TDL: Ahh wrestling was the greatest!! My team was the first boys sports team in Massachusetts history to win a division 2 state title one year and then win the division 1 state title the following year. My brother Eric was also a wrestler so even when I was off the mat, the wrestling never stopped. I won the state sectional championship my junior year, but snapped my collarbone during the match. So I was unable to continue onto states that year. When my senior year came around, during a football game I tore my ulnar collateral ligament off my left arm. So my career as a wrestler was cut very short and it definitely had an emotional impact on me. But I tried to look at the bright side of things and took it as sign to continue pursuing modeling after high school and to not continue pursuing wrestling. The two don’t go to well together because your face is constantly getting bruised and cut up and you get a lot of nasty skin diseases and stuff. Although it was extremely hard for me to tell my team when I was a senior, and one of the top ranked wrestlers in the state, that I couldn’t wrestle anymore, it only made me stronger. And who knows, if I stuck with wrestling, I might have never pursued modeling and acting like I am now.
Your resume is a long one. You have been in countless magazines, walked runway shows, worn numerous brands, appeared on billboards, and shot with a who’s who of photographers. What has been the key to sustaining your success?
TDL: I think the key to sustaining my success is to always be optimistic and never dwell on the negative things or take things personally. If you don’t book a job you can’t take it personally because the casting people have a certain image in mind, and just because you don’t meet that image doesn’t mean your not worthy of being a model or anything. You’re just not the look they were going for. Just be happy and thankful that you were given the opportunity and hopefully more opportunities will come!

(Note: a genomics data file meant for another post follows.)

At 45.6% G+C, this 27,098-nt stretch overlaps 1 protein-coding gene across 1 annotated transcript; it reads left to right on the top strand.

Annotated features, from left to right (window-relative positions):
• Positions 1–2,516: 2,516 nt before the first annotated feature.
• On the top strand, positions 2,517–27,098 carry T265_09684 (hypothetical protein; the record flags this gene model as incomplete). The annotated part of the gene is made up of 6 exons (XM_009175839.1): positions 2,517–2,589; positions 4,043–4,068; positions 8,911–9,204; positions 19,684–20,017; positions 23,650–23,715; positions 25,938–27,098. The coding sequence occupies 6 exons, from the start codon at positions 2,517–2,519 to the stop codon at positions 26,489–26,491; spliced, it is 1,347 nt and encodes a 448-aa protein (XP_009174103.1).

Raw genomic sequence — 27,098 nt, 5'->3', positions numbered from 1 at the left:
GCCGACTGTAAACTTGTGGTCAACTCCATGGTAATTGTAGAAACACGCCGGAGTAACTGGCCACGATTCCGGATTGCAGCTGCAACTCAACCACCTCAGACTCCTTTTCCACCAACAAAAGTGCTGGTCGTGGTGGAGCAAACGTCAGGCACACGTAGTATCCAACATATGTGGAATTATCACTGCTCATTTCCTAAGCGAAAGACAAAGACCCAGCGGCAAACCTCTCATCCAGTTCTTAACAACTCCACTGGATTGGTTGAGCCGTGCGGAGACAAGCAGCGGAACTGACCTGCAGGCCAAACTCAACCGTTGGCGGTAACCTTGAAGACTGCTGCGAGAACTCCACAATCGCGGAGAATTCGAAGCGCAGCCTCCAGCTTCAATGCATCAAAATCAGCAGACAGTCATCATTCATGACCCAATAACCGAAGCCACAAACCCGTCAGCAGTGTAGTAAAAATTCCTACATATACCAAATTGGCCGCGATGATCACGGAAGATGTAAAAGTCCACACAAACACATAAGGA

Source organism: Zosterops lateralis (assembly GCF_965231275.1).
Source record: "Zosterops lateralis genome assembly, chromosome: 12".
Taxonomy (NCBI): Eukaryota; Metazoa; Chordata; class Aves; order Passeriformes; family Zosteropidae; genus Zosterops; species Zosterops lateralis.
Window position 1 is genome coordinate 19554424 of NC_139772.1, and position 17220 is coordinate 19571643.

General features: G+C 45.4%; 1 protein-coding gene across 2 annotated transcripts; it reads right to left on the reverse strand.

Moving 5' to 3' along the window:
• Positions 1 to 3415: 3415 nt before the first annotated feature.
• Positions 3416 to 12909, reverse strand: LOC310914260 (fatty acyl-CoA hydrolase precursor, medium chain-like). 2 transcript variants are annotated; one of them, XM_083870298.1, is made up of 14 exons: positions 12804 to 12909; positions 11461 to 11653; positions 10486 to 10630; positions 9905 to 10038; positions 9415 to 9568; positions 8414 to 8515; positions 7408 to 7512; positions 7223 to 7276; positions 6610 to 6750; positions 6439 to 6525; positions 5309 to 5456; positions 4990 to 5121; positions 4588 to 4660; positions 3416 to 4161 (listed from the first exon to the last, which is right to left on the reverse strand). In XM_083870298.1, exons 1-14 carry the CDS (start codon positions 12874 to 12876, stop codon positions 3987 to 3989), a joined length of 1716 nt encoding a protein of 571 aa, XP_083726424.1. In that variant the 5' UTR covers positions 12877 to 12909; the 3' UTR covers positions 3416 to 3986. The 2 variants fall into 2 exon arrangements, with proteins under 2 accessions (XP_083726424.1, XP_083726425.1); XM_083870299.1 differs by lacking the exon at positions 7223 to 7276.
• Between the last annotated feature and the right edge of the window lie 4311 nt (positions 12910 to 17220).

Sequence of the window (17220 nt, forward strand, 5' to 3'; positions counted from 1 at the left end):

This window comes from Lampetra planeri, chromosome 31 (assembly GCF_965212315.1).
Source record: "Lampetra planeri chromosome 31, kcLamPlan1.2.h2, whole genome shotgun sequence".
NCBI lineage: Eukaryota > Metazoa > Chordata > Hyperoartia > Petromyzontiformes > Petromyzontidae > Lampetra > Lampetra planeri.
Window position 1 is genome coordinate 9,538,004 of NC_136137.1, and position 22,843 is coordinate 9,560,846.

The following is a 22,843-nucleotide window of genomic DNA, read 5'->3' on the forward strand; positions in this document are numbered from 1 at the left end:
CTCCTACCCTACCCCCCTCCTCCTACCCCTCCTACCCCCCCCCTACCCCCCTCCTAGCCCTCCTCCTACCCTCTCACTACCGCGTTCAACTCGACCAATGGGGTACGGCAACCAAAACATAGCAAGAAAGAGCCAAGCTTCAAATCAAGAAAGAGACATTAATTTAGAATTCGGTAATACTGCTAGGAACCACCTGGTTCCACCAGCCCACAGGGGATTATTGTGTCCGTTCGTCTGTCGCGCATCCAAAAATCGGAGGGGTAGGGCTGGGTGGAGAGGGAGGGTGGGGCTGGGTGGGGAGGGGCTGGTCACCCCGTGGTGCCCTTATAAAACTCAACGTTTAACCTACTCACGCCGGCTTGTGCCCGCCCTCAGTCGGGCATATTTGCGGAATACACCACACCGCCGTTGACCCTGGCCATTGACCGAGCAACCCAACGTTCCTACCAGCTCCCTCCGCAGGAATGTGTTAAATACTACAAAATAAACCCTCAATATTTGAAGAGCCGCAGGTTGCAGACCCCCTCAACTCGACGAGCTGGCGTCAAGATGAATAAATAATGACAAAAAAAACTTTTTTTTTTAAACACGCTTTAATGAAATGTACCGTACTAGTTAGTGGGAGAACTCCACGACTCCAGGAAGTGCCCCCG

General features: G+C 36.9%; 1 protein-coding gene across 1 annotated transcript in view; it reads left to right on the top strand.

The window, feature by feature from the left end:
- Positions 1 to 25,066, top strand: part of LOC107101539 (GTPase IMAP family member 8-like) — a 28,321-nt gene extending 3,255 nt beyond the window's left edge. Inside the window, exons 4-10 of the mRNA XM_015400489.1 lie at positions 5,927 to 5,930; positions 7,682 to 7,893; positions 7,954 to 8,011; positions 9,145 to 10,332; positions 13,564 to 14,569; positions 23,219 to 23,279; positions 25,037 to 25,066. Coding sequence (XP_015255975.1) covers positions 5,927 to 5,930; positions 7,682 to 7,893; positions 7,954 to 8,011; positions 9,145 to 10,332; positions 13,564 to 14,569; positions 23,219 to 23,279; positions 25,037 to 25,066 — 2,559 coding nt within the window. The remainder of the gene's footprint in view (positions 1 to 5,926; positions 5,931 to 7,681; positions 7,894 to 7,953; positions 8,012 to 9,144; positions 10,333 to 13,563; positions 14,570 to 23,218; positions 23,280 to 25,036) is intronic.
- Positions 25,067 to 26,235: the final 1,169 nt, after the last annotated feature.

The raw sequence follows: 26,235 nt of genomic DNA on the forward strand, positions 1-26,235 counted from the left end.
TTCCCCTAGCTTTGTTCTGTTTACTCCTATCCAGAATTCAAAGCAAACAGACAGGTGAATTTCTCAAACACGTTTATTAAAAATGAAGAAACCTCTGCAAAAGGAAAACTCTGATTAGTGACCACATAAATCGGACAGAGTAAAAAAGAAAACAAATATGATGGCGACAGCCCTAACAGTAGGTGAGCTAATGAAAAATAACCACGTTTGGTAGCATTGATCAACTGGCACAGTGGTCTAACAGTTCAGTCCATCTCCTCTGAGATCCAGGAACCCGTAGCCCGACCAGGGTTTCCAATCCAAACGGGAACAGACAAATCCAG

I’m sure you enjoyed most of your shoots. But, tell us about TWO of your most memorable shoots.
TDL: The most memorable shoot I had was the first one I ever did, the one for Kids Wear International that I explain about in question #2. It was my first shoot ever and Bruce Weber and his team setting up shop in my house was unreal and something I will never forget!
Another one of my most memorable shoots was my shoot for GQ Style Korea shot by Na Jung Moke. I was a sophomore at Hofstra University lying in bed about to go to sleep because I had class early the next morning. Around 10:30pm on a Tuesday night I was called by Gaspard, an agent at Request Models. He asked me if I wanted to go to Hawaii tomorrow morning on a 9am flight. I freaked out and was obviously down for it, and then asked him what it was for. When he told me it was for GQ Style that was the icing on the cake haha, I was definitely going to do this shoot. I was there for 4 days and had 3 close modeling friends there from my agency and it was the most relaxed shoot I’ve ever done. We ate chicken wings and pizza, sat in the back of a pick up while it cruised the border of Honolulu, drank beer, wrestled and swam in a pool that was carved out of a cliff hanging over the ocean. It was an amazing experience and life is all about experiences and this is one I will never forget!